Watch it carefully! If you think the color is changing, remove it from the heat and keep stirring. It will continue to cook in the pan, so don’t be afraid to remove it. Put it back on the stove if needed.
Step 4: Remove it from the heat.
As soon as you see brown bits beginning to form, immediately remove the pan from the heat to prevent the butter from burning. Keep stirring it in the pan until the color is a deep golden brown.
Step 5: Store the butter.
As soon as it has turned brown pour it into a heat-proof container, including any sediment or solids at the bottom of the pan (that’s where all the best flavor is!). If you leave it in the pan it will continue to cook and could burn. If storing for later, a glass jar works great. If using right away, then pour it into a glass measuring cup or bowl. You want to get it out of the pan so that it doesn’t continue to cook.
Use it immediately or let it cool and solidify before storing.
Tips for Making Perfect Brown Butter
- Watch it constantly, don’t walk away from the stove or get distracted, the browning can happen very quickly.
- Stir frequently (or even constantly). This keeps the molecules in the butter moving so it browns evenly.
- Use a light-colored pan: This makes it easier to see when the color changes, as opposed to a dark pan.
- Be patient: The browning process may take anywhere from 5 to 10 minutes, so take your time.
How to Store Brown Butter
Pour your liquid brown butter into a heat-safe container. Use it immediately. Or, if you want it to solidify, store the brown butter in an airtight container in the refrigerator for up to a month.
Can I freeze brown butter?
If you want to extend its shelf life, you can freeze it. Pour the brown butter into an airtight container, and it will stay fresh for up to six months.
Brown Butter FAQs
How long does it take to brown butter?
The browning process usually takes around 5 to 10 minutes, but it can vary depending on your stove, type of pan you are using, and the amount of butter being browned.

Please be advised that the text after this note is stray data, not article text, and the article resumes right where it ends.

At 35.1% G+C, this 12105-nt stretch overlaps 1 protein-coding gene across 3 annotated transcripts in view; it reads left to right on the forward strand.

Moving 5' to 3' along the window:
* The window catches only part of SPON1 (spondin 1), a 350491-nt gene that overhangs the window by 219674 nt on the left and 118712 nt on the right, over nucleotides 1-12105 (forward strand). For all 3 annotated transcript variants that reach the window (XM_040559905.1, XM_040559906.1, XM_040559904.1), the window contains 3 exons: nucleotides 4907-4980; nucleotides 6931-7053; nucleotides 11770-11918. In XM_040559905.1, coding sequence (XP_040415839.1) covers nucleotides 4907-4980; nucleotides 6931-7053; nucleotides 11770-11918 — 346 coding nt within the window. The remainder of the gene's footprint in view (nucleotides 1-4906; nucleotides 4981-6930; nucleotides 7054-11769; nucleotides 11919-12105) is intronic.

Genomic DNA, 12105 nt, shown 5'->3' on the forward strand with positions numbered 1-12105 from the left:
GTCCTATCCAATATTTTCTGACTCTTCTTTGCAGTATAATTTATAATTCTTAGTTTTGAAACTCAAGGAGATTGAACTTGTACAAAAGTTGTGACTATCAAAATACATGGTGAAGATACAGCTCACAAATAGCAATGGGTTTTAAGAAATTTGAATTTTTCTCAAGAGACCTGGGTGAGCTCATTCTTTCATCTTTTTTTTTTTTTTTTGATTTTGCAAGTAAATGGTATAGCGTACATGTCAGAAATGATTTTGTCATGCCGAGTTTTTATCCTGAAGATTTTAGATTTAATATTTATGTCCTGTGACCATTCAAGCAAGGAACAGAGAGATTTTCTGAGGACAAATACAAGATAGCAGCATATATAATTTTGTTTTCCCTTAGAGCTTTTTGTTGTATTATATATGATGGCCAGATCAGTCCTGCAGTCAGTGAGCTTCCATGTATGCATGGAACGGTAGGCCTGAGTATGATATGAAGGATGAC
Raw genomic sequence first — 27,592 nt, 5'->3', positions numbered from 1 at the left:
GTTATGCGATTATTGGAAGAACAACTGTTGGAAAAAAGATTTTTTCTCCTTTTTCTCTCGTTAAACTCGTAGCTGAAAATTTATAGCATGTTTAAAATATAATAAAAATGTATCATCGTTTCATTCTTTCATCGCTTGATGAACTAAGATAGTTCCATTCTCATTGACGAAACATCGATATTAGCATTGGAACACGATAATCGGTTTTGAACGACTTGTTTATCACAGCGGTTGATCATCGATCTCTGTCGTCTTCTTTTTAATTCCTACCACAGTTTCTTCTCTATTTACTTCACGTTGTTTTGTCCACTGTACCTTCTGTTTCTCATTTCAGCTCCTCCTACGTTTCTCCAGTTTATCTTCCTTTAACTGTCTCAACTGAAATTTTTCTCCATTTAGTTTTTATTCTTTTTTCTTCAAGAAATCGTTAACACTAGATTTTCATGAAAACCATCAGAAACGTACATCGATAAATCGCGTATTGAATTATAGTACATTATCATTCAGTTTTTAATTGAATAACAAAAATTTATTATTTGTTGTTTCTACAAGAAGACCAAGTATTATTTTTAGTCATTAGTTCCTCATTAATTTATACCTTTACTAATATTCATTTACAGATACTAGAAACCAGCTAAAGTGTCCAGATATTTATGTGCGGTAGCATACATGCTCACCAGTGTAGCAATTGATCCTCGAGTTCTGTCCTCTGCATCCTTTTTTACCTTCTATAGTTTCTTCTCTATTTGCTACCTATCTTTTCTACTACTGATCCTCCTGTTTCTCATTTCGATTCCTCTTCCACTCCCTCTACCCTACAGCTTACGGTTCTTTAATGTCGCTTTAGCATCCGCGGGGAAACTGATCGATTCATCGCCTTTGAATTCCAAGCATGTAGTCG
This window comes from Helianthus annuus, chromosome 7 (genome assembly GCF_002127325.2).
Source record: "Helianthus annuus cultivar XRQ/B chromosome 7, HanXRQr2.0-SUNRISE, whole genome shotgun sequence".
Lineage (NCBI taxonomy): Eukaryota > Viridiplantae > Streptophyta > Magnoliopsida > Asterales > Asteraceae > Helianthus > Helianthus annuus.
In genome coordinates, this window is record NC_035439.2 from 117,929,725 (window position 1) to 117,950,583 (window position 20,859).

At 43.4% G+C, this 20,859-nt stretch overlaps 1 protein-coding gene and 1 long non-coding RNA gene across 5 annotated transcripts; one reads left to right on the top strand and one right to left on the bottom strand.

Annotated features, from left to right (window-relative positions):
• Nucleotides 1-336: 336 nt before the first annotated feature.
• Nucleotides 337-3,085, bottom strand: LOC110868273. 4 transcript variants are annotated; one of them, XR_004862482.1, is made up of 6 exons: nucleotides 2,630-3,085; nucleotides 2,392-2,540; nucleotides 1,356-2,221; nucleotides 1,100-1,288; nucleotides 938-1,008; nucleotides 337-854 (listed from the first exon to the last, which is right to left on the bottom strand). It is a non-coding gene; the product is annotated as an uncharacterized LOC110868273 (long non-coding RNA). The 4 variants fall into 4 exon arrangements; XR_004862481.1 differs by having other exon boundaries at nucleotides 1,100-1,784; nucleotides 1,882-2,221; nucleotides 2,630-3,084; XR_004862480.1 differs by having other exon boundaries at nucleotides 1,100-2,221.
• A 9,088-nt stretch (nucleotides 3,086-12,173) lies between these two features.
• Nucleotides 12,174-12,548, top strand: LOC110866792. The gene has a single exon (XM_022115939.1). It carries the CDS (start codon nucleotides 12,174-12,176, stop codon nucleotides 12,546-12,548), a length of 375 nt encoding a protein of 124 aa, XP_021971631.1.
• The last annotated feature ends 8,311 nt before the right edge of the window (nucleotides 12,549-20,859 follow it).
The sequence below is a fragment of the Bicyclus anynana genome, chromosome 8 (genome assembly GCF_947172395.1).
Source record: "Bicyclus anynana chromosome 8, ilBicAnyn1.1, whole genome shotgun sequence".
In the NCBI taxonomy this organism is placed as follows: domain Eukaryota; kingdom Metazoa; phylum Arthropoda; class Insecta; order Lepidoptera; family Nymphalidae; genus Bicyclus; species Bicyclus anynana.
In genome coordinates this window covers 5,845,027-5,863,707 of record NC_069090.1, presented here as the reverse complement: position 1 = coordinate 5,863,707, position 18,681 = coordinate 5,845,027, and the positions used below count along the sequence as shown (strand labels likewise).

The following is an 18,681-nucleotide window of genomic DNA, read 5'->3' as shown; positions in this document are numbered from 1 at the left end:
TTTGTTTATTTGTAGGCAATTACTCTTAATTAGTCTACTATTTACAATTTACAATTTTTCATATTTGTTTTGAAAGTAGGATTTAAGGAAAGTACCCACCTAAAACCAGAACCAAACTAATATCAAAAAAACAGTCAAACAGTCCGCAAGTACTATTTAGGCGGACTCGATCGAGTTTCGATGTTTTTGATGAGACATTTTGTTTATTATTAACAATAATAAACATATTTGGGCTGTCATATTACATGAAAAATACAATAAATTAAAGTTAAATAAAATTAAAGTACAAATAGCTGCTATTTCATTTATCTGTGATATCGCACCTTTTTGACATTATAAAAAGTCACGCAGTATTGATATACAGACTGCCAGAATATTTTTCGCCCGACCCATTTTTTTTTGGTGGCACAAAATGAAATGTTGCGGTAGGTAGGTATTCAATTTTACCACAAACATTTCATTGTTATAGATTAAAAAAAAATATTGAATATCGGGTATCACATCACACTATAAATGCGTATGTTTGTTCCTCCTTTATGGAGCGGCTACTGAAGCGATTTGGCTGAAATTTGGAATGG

Can I clarify brown butter?
Yes, you can. But clarifying brown butter removes the milk solids, resulting in a pure, golden liquid. This will cause it to lose the nutty flavor that makes brown butter special.
Can I double or triple the recipe for brown butter?
Absolutely, you can scale up the recipe as needed. Just keep in mind that it will take longer to brown larger amounts of butter.
Fabulous Recipes with Brown Butter
Now that you’ve mastered making brown butter here are some of my favorite ways to use it.
Brown Butter Rice Krispies Treats Recipe
Brown Butter Banana Walnut Bread with Vanilla Butter
Coconut Brown Butter Cookies
Rhubarb Coffee Cake with Brown Butter Crumble
Browned Butter Blondies
Brown Butter Chocolate Chip Cookies Recipe
Brown Butter Cornbread
Old Bay Seafood Boil: Crab, Mussels & Shrimp
Spicy Roasted Cauliflower with Browned Butter
Kitchen Hack 9 (How to Brown Butter Without Burning It)
- ½ cup Butter
- Heavy bottomed saucepan
- Cut butter into pieces and place in a heavy-bottomed saucepan or skillet over low to medium heat.
- Let the butter melt completely. As it continues to cook, it will start to foam. Stir often with a whisk or wooden spoon.
- After the foaming subsides, the butter will begin to change from a pale yellow to golden amber.
- As soon as you see brown bits beginning to form and the color changes, remove the pan from the heat to prevent the butter from burning. Keep stirring it in the pan until the color is a deep golden brown.
- Pour the brown butter into a heat-proof container, including any sediment or solids at the bottom of the pan.
Barbara’s Tips + Notes
- Stir frequently, don’t get distracted.
- Use a light-colored pan so you can see when it changes color.
- Remove from the pan as soon as it is brown so that it doesn’t continue to cook.